Dealers who have experienced even a whiff of The CEDIA Designer (formerly The Cinema Designer) recognize the software as a powerful home-theater design tool – crunching numbers and spitting out “technically correct” configurations for everything from screen size to speaker and furniture placement, along with documentation for dealers, end users, and relevant trades.
But those who really use the software exploit it as the ultimate marketing tool.
“It gives you a chance to have a useful conversation” with clients and trade partners, says Ian Trudgeon, director of Thinking Bricks, Ltd., a UK-based home-technology integration company that began testing TCD in 2016, when it had just a couple of home theaters under its belt.
Today, the integration company is about to launch a dedicated home-cinema division to boost its theater business from less than 20 percent of installations to a whole lot more … and a whole lot bigger and better.
The new focus is a far cry from just a couple of years ago when Thinking Bricks installed “theaters” in the £5,000 to £8,000 range ($6,500 to $10,400), with the simple aim of “putting a smile on people’s face by giving them a bigger image than they would ordinarily get from a TV screen and bigger sound than they would get from a couple of speakers,” Trudgeon tells CE Pro.
As many integrators recognize, however, “when you work in an industry where you see other people and what they can achieve, you’re driven to do better,” Trudgeon says.
Doing better in home-theater design, he notes, entails “a lot of math.” Lots and lots of math, even for “simple things” like the relationship between the sensitivity of a speaker and the amount of amplification required.
TCD performs all the calculations in the background, allowing dealers to make adjustments on the fly, all while the client or trade partner looks on.
“By changing the brand of speaker or the sensitivity of the speaker [in the TCD software] you can give the client higher dB levels,” Trudgeon explains. Looking at the placement of subwoofers, he adds, you can illustrate how additional subs will improve performance.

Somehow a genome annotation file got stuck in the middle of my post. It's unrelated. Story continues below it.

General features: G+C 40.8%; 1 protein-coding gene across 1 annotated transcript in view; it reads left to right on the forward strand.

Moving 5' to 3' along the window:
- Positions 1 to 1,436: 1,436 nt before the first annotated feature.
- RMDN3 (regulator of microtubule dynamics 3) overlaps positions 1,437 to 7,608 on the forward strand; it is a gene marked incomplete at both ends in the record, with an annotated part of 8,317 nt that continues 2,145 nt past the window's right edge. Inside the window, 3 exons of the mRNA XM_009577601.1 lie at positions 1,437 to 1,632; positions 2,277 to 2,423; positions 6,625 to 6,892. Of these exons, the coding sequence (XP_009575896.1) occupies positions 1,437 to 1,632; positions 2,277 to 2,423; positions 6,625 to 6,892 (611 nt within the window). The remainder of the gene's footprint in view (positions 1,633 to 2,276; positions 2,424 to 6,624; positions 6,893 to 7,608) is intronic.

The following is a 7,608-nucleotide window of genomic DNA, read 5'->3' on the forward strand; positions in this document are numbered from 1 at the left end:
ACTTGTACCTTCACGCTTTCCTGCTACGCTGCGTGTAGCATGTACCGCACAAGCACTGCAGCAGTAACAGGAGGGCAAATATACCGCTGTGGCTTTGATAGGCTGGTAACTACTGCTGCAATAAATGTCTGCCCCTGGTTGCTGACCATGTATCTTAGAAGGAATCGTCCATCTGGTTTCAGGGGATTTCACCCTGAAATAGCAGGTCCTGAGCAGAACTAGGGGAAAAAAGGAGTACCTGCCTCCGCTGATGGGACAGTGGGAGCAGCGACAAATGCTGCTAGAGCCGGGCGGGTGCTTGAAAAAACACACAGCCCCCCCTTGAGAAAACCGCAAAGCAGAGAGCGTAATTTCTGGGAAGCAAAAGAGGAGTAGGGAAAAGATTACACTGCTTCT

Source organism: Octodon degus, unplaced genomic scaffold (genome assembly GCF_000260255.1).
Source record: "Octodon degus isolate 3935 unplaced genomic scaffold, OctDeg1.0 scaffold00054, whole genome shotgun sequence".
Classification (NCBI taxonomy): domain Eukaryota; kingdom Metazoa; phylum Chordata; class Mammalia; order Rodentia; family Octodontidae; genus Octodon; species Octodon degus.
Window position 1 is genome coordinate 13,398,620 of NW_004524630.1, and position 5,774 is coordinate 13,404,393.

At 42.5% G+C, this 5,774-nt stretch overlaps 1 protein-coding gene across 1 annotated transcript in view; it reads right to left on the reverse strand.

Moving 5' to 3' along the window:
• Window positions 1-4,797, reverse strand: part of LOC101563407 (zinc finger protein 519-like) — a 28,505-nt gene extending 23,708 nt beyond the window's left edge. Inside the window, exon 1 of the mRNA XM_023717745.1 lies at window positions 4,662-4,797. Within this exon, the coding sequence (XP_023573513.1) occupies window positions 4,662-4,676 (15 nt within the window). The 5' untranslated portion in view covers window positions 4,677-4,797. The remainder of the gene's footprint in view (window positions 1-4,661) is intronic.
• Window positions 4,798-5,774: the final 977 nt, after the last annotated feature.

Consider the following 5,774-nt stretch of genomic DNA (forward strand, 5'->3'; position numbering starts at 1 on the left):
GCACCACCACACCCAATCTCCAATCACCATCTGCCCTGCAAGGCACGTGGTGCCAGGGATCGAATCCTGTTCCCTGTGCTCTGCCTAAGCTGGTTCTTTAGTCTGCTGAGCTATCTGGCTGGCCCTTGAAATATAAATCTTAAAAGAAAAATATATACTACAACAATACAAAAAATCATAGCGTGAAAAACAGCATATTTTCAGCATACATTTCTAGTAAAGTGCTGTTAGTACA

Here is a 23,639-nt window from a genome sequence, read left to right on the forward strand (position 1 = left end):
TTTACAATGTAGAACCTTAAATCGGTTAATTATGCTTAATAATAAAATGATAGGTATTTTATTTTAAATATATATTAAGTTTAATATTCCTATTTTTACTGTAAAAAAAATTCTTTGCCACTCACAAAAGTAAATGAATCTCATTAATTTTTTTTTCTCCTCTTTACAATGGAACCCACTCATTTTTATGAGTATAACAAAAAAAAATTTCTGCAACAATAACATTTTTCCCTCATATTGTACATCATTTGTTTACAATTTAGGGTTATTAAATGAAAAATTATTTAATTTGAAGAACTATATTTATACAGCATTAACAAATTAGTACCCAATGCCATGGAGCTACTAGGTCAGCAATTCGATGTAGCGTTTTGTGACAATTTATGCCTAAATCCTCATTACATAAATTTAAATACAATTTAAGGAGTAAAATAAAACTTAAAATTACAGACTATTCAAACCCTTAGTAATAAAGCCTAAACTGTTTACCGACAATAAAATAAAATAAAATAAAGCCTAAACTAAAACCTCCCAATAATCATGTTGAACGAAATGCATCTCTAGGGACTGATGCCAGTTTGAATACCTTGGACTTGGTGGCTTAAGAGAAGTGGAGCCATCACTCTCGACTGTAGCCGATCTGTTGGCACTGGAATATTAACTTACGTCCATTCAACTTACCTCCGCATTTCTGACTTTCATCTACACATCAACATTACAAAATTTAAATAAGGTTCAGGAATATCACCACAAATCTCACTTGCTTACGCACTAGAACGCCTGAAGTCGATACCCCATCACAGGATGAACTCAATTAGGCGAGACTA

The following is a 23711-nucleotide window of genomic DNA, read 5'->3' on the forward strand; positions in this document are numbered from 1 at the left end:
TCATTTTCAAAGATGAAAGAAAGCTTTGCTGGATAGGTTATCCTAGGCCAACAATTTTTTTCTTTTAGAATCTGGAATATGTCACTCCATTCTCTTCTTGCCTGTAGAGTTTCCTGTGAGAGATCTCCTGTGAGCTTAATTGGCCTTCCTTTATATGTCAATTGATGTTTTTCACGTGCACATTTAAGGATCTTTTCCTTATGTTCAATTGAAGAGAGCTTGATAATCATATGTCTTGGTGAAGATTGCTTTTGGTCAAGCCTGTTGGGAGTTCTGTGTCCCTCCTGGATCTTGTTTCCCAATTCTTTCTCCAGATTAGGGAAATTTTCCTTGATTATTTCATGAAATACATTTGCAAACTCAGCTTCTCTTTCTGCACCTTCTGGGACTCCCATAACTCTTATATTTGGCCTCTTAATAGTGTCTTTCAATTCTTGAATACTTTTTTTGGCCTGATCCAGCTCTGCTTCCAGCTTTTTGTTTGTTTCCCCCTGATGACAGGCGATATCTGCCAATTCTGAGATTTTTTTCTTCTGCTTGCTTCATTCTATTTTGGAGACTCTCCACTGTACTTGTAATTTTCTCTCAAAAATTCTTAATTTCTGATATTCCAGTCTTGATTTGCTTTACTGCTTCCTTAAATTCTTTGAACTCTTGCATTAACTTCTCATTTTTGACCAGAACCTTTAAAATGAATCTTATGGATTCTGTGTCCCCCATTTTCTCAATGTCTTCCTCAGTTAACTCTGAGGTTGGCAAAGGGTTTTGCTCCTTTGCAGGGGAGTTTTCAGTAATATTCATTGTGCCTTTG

Particularly with more demanding clients, the TCD platform can help validate higher-end products – or more of them – recommended by dealers. The proof is in the dossiers provided by TCD, which reference industry standards and best practices developed or adopted by CEDIA, CTA [Consumer Technology Association] and other standards bodies.
“Look at these lines,” Trudgeon explains to a make-believe client, pointing to a make-believe TCD report. “You can tell you need a beefier amp.”
He says clients “start to see that you have done it correctly, and that's what justifies the proposal.”
Engaging Clients: Have You Considered This?
TCD helps integrators like Thinking Bricks engage clients like never before. The software helps explain a cinema-room design – and the specified products and placement – without scaring the reticent client.
Making decisions together with clients also helps to build trust, thwart buyer’s remorse, minimize profit-sapping do-overs, and build referrals.
In an hour-long video chat, Trudgeon walked me through a mock client consultation, illustrated with TCD tools.
Highlighting the subwoofers in one rendering, he says, “That’s where the subwoofer is going in this particular room. It’s just in front of the seating line. Did you want it there or did you want to move it over?”
It helps that dealers can “place” the virtual client anywhere in the virtual room rendered by TCD, providing an immersive, realistic theater experience.
“There’s this little figure of a person sitting down,” he shows me. “I can actually say, ‘Okay, this is where you’re going to sit in the room. This is how big the screen is going to appear from this seat. This is why we need to add a plinth to the second row, so that people can see over the top of each other.”